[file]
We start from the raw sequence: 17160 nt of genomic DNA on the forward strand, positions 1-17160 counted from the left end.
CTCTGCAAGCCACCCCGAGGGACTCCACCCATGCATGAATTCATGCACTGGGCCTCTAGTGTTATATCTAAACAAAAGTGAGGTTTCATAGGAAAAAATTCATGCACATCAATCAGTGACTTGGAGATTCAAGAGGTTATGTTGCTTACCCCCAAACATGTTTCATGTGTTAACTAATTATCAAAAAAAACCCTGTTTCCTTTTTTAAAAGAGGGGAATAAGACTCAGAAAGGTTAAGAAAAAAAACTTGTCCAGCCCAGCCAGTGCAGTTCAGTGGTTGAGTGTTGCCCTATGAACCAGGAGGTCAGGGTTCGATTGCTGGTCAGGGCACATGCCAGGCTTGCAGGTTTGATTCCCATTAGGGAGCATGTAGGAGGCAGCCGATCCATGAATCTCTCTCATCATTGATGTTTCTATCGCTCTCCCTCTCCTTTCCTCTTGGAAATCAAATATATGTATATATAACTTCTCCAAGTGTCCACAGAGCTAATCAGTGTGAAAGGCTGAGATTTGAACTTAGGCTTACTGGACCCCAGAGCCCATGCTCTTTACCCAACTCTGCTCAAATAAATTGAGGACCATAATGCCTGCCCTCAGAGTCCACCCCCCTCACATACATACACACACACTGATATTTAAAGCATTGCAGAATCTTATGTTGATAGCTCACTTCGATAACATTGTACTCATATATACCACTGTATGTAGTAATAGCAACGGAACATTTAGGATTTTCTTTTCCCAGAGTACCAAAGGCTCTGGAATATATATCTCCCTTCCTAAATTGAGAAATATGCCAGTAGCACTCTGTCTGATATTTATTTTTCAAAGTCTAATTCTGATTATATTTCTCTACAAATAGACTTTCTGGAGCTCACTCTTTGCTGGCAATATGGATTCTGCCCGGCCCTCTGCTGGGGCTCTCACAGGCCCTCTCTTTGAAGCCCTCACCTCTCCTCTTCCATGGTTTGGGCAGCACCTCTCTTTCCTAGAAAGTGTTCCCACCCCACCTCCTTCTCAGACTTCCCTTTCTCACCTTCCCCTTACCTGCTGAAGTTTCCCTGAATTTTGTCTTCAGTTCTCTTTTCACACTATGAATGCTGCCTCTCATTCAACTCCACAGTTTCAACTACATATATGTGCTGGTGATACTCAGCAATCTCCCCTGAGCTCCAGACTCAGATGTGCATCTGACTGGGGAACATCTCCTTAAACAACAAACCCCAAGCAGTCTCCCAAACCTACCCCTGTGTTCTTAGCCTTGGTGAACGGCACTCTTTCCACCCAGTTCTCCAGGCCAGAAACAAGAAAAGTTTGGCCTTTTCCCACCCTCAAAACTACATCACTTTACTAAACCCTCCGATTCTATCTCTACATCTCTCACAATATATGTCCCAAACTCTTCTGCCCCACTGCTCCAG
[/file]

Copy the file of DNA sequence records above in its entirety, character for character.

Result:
We start from the raw sequence: 17160 nt of genomic DNA on the forward strand, positions 1-17160 counted from the left end.
CTCTGCAAGCCACCCCGAGGGACTCCACCCATGCATGAATTCATGCACTGGGCCTCTAGTGTTATATCTAAACAAAAGTGAGGTTTCATAGGAAAAAATTCATGCACATCAATCAGTGACTTGGAGATTCAAGAGGTTATGTTGCTTACCCCCAAACATGTTTCATGTGTTAACTAATTATCAAAAAAAACCCTGTTTCCTTTTTTAAAAGAGGGGAATAAGACTCAGAAAGGTTAAGAAAAAAAACTTGTCCAGCCCAGCCAGTGCAGTTCAGTGGTTGAGTGTTGCCCTATGAACCAGGAGGTCAGGGTTCGATTGCTGGTCAGGGCACATGCCAGGCTTGCAGGTTTGATTCCCATTAGGGAGCATGTAGGAGGCAGCCGATCCATGAATCTCTCTCATCATTGATGTTTCTATCGCTCTCCCTCTCCTTTCCTCTTGGAAATCAAATATATGTATATATAACTTCTCCAAGTGTCCACAGAGCTAATCAGTGTGAAAGGCTGAGATTTGAACTTAGGCTTACTGGACCCCAGAGCCCATGCTCTTTACCCAACTCTGCTCAAATAAATTGAGGACCATAATGCCTGCCCTCAGAGTCCACCCCCCTCACATACATACACACACACTGATATTTAAAGCATTGCAGAATCTTATGTTGATAGCTCACTTCGATAACATTGTACTCATATATACCACTGTATGTAGTAATAGCAACGGAACATTTAGGATTTTCTTTTCCCAGAGTACCAAAGGCTCTGGAATATATATCTCCCTTCCTAAATTGAGAAATATGCCAGTAGCACTCTGTCTGATATTTATTTTTCAAAGTCTAATTCTGATTATATTTCTCTACAAATAGACTTTCTGGAGCTCACTCTTTGCTGGCAATATGGATTCTGCCCGGCCCTCTGCTGGGGCTCTCACAGGCCCTCTCTTTGAAGCCCTCACCTCTCCTCTTCCATGGTTTGGGCAGCACCTCTCTTTCCTAGAAAGTGTTCCCACCCCACCTCCTTCTCAGACTTCCCTTTCTCACCTTCCCCTTACCTGCTGAAGTTTCCCTGAATTTTGTCTTCAGTTCTCTTTTCACACTATGAATGCTGCCTCTCATTCAACTCCACAGTTTCAACTACATATATGTGCTGGTGATACTCAGCAATCTCCCCTGAGCTCCAGACTCAGATGTGCATCTGACTGGGGAACATCTCCTTAAACAACAAACCCCAAGCAGTCTCCCAAACCTACCCCTGTGTTCTTAGCCTTGGTGAACGGCACTCTTTCCACCCAGTTCTCCAGGCCAGAAACAAGAAAAGTTTGGCCTTTTCCCACCCTCAAAACTACATCACTTTACTAAACCCTCCGATTCTATCTCTACATCTCTCACAATATATGTCCCAAACTCTTCTGCCCCACTGCTCCAG